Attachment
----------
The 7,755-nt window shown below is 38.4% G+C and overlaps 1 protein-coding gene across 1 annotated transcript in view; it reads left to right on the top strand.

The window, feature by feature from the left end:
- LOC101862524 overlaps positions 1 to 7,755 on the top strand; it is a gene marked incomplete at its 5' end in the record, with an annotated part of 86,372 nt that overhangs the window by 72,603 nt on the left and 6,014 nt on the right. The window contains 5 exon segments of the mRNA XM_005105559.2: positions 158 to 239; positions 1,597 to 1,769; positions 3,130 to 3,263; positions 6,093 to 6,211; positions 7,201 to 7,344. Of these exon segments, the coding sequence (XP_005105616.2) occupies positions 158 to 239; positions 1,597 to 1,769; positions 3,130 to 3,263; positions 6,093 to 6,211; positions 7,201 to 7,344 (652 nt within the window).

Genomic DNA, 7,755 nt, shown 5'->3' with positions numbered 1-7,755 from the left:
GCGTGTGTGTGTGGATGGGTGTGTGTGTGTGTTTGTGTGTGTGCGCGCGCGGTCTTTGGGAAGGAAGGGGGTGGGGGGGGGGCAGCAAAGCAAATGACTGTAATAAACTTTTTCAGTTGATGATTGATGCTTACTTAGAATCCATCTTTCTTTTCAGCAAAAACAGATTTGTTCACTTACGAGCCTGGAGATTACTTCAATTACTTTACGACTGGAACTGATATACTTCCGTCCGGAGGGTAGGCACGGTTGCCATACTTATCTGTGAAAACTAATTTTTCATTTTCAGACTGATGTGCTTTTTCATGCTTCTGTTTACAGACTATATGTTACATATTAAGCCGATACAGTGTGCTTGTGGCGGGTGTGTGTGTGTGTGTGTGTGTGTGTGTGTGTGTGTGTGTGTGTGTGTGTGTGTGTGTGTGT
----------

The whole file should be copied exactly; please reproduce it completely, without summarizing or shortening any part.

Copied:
The 7,755-nt window shown below is 38.4% G+C and overlaps 1 protein-coding gene across 1 annotated transcript in view; it reads left to right on the top strand.

The window, feature by feature from the left end:
- LOC101862524 overlaps positions 1 to 7,755 on the top strand; it is a gene marked incomplete at its 5' end in the record, with an annotated part of 86,372 nt that overhangs the window by 72,603 nt on the left and 6,014 nt on the right. The window contains 5 exon segments of the mRNA XM_005105559.2: positions 158 to 239; positions 1,597 to 1,769; positions 3,130 to 3,263; positions 6,093 to 6,211; positions 7,201 to 7,344. Of these exon segments, the coding sequence (XP_005105616.2) occupies positions 158 to 239; positions 1,597 to 1,769; positions 3,130 to 3,263; positions 6,093 to 6,211; positions 7,201 to 7,344 (652 nt within the window).

Genomic DNA, 7,755 nt, shown 5'->3' with positions numbered 1-7,755 from the left:
GCGTGTGTGTGTGGATGGGTGTGTGTGTGTGTTTGTGTGTGTGCGCGCGCGGTCTTTGGGAAGGAAGGGGGTGGGGGGGGGGCAGCAAAGCAAATGACTGTAATAAACTTTTTCAGTTGATGATTGATGCTTACTTAGAATCCATCTTTCTTTTCAGCAAAAACAGATTTGTTCACTTACGAGCCTGGAGATTACTTCAATTACTTTACGACTGGAACTGATATACTTCCGTCCGGAGGGTAGGCACGGTTGCCATACTTATCTGTGAAAACTAATTTTTCATTTTCAGACTGATGTGCTTTTTCATGCTTCTGTTTACAGACTATATGTTACATATTAAGCCGATACAGTGTGCTTGTGGCGGGTGTGTGTGTGTGTGTGTGTGTGTGTGTGTGTGTGTGTGTGTGTGTGTGTGTGTGTGTGTGT